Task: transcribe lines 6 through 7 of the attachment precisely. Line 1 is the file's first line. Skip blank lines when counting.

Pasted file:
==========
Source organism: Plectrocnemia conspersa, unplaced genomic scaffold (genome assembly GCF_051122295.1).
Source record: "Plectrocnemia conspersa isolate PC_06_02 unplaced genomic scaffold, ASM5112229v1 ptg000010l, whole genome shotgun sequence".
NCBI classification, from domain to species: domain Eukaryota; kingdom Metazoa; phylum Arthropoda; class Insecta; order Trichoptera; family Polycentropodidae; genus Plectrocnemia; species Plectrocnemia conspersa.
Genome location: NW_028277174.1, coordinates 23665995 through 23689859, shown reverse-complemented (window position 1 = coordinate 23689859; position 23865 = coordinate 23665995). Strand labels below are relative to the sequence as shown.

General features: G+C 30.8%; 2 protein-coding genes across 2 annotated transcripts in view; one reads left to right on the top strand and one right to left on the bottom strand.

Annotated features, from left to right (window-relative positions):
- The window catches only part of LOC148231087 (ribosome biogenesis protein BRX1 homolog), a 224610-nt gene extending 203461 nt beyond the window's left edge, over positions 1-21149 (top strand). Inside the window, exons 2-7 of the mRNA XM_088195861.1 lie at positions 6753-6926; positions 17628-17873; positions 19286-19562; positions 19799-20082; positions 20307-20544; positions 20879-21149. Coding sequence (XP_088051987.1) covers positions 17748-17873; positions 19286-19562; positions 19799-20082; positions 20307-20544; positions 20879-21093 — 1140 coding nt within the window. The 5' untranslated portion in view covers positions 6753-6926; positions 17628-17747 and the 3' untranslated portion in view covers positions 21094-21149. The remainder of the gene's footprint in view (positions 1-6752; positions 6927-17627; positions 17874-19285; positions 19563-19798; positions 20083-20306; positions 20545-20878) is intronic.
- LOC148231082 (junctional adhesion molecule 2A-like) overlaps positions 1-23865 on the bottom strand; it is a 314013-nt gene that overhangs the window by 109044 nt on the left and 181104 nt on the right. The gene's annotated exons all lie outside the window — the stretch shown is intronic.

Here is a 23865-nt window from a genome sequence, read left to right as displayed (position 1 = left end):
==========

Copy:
Annotated features, from left to right (window-relative positions):
- The window catches only part of LOC148231087 (ribosome biogenesis protein BRX1 homolog), a 224610-nt gene extending 203461 nt beyond the window's left edge, over positions 1-21149 (top strand). Inside the window, exons 2-7 of the mRNA XM_088195861.1 lie at positions 6753-6926; positions 17628-17873; positions 19286-19562; positions 19799-20082; positions 20307-20544; positions 20879-21149. Coding sequence (XP_088051987.1) covers positions 17748-17873; positions 19286-19562; positions 19799-20082; positions 20307-20544; positions 20879-21093 — 1140 coding nt within the window. The 5' untranslated portion in view covers positions 6753-6926; positions 17628-17747 and the 3' untranslated portion in view covers positions 21094-21149. The remainder of the gene's footprint in view (positions 1-6752; positions 6927-17627; positions 17874-19285; positions 19563-19798; positions 20083-20306; positions 20545-20878) is intronic.